As we have shown is previous articles, the drop-off in gas-oriented drilling has not yet produced the supply response anticipated. In fact, there has been virtually no fall-off in gas production as measured by the average daily volumes reported on the EIA's Form 914 survey of production data through June. That scenario has proven to be a major disappointment for natural gas price bulls. But as one price-bull wrote recently, we are seeing the fall-off in production; it just isn't being noticed. This Wall Streeter suggests that if one plots the change in gross monthly natural gas withdrawals, the chart will demonstrate that a supply response to the lack of drilling is occurring.
There has been virtually no falloff in gas production as measured by the average daily volumes reported on the EIA's Form 914 survey of production data through June
He further went on to say that if one examined the slope of the monthly change data, it would become even clearer how the supply response is developing and will shortly become a stimulus for rising natural gas prices. His point is that for investing success, it is the rate of change (the first derivative) that drives stock prices. This has proven true with respect to oilfield service and energy producer share prices in the past, but this is called "momentum" investing. There will always be a point in time when the rate of change slows, which then becomes a signal of slowing earnings growth, although the reported growth rate may remain well ahead of historical company and industry rates and even greater than other industry sectors. But as the earnings growth rate slows, "hot money" will be heading for the exit.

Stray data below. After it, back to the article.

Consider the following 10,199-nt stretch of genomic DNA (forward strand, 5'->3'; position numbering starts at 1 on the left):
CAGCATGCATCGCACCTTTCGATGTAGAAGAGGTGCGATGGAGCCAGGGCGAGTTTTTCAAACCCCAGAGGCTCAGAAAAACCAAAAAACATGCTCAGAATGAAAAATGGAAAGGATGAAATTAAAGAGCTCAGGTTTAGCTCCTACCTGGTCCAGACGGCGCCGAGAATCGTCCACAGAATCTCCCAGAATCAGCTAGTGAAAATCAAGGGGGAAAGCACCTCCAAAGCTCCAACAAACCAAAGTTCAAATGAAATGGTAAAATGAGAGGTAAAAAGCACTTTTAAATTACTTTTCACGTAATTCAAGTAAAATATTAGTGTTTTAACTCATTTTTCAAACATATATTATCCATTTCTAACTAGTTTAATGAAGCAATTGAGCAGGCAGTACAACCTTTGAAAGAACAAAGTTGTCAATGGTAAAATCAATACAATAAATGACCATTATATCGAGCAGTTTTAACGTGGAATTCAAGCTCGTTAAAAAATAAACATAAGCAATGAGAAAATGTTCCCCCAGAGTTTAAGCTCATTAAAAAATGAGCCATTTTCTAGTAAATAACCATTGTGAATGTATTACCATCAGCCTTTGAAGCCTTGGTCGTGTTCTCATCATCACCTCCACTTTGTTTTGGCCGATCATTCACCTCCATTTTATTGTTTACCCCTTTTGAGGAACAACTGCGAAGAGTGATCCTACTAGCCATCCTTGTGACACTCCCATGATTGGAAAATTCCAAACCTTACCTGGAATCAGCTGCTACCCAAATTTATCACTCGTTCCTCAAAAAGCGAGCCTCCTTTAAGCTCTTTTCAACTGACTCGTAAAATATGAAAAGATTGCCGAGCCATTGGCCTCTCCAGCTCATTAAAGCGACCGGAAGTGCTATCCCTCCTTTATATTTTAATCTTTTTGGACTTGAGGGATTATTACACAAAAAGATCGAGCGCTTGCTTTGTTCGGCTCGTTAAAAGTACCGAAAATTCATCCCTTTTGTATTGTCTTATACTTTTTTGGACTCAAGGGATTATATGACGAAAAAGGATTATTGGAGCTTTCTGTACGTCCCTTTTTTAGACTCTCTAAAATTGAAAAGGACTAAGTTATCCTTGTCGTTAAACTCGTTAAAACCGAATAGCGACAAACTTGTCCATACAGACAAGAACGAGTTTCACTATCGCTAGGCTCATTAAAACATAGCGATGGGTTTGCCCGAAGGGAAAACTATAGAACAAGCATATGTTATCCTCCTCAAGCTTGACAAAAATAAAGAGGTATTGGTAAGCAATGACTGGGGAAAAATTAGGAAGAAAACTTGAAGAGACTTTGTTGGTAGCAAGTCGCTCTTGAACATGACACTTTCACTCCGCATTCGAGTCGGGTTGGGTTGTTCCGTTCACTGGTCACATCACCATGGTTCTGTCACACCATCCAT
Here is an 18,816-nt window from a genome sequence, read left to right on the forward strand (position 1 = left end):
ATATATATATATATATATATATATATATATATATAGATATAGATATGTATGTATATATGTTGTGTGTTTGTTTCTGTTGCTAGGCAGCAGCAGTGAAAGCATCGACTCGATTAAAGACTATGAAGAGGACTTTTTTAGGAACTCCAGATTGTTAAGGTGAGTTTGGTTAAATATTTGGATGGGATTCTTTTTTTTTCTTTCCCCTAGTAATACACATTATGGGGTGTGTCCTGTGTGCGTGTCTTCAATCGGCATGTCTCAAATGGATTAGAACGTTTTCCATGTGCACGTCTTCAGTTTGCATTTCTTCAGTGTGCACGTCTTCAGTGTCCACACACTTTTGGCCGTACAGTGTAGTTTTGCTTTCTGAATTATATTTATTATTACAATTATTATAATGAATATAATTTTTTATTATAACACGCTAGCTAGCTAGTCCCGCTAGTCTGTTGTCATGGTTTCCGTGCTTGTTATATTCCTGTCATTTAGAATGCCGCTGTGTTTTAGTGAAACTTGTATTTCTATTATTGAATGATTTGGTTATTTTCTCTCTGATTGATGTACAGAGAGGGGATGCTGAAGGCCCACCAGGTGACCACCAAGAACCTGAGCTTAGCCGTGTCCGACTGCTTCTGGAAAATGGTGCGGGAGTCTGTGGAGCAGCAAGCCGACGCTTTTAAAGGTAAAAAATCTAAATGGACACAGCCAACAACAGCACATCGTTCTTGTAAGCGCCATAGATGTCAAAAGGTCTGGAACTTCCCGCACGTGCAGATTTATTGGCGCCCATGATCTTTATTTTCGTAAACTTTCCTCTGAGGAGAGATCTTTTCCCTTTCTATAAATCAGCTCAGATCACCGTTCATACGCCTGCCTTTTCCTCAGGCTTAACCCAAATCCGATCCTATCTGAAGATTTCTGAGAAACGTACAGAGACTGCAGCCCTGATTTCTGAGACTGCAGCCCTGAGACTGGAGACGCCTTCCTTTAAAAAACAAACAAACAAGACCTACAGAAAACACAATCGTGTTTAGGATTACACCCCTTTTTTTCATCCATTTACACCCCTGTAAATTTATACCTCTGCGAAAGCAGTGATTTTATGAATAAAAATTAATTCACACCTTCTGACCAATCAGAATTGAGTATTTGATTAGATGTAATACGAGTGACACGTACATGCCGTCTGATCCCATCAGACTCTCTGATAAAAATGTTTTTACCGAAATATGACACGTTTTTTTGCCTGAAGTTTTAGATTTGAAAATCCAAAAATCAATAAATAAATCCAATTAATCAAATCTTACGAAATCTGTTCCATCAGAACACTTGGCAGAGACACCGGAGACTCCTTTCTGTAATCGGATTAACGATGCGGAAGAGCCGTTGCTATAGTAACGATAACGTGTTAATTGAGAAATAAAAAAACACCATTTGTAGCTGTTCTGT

His point is that for investing success, it is the rate of change (the first derivative) that drives stock prices
We thought we would examine this thesis, which is displayed in the next several charts. The first one shows the absolute monthly volume of gross natural gas withdrawals. What becomes clear from this chart is the shape of the monthly gas production data curve initially reflects the peak in drilling activity in the early 1980s and the eventual collapse in the energy business in the mid-part of that decade. One can see the slow recovery in monthly gas volumes as natural gas prices were deregulated, but the restrictions on the use of natural gas as a boiler fuel and the surge in gas production created a supply glut depressing prices through most of the 1990s. Slowly gas production volumes grew and then exploded in the past two years as demonstrated by the recent upturn.